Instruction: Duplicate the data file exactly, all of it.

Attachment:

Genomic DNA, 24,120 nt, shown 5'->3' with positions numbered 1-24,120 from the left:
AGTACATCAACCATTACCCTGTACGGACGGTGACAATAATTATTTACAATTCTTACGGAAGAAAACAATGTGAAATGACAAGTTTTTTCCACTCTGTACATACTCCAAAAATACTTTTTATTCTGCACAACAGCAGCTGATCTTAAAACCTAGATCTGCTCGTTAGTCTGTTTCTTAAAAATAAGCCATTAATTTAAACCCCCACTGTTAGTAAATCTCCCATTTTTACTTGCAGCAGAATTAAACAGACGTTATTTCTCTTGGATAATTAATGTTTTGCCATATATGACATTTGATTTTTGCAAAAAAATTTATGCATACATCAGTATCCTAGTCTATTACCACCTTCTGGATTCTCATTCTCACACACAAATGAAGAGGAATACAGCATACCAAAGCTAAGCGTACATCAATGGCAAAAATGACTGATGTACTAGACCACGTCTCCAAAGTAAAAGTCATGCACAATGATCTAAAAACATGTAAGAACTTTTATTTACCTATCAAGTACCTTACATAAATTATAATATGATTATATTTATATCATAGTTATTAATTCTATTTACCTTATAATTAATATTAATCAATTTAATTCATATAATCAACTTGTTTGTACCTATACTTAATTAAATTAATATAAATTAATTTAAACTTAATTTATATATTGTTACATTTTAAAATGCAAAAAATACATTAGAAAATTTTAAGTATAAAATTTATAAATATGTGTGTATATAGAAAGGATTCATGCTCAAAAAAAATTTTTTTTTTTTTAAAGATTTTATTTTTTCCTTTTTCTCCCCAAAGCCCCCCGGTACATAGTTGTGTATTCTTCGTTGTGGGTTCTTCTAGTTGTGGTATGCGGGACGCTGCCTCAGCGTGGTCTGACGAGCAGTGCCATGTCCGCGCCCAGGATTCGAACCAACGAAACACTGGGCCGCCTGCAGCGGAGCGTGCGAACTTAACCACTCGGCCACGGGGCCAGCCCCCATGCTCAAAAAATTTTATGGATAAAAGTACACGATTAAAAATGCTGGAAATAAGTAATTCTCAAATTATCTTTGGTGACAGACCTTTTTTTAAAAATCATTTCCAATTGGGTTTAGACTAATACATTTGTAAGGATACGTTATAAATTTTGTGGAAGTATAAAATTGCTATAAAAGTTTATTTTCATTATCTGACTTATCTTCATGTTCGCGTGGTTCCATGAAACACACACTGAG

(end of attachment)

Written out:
Genomic DNA, 24,120 nt, shown 5'->3' with positions numbered 1-24,120 from the left:
AGTACATCAACCATTACCCTGTACGGACGGTGACAATAATTATTTACAATTCTTACGGAAGAAAACAATGTGAAATGACAAGTTTTTTCCACTCTGTACATACTCCAAAAATACTTTTTATTCTGCACAACAGCAGCTGATCTTAAAACCTAGATCTGCTCGTTAGTCTGTTTCTTAAAAATAAGCCATTAATTTAAACCCCCACTGTTAGTAAATCTCCCATTTTTACTTGCAGCAGAATTAAACAGACGTTATTTCTCTTGGATAATTAATGTTTTGCCATATATGACATTTGATTTTTGCAAAAAAATTTATGCATACATCAGTATCCTAGTCTATTACCACCTTCTGGATTCTCATTCTCACACACAAATGAAGAGGAATACAGCATACCAAAGCTAAGCGTACATCAATGGCAAAAATGACTGATGTACTAGACCACGTCTCCAAAGTAAAAGTCATGCACAATGATCTAAAAACATGTAAGAACTTTTATTTACCTATCAAGTACCTTACATAAATTATAATATGATTATATTTATATCATAGTTATTAATTCTATTTACCTTATAATTAATATTAATCAATTTAATTCATATAATCAACTTGTTTGTACCTATACTTAATTAAATTAATATAAATTAATTTAAACTTAATTTATATATTGTTACATTTTAAAATGCAAAAAATACATTAGAAAATTTTAAGTATAAAATTTATAAATATGTGTGTATATAGAAAGGATTCATGCTCAAAAAAAATTTTTTTTTTTTTAAAGATTTTATTTTTTCCTTTTTCTCCCCAAAGCCCCCCGGTACATAGTTGTGTATTCTTCGTTGTGGGTTCTTCTAGTTGTGGTATGCGGGACGCTGCCTCAGCGTGGTCTGACGAGCAGTGCCATGTCCGCGCCCAGGATTCGAACCAACGAAACACTGGGCCGCCTGCAGCGGAGCGTGCGAACTTAACCACTCGGCCACGGGGCCAGCCCCCATGCTCAAAAAATTTTATGGATAAAAGTACACGATTAAAAATGCTGGAAATAAGTAATTCTCAAATTATCTTTGGTGACAGACCTTTTTTTAAAAATCATTTCCAATTGGGTTTAGACTAATACATTTGTAAGGATACGTTATAAATTTTGTGGAAGTATAAAATTGCTATAAAAGTTTATTTTCATTATCTGACTTATCTTCATGTTCGCGTGGTTCCATGAAACACACACTGAG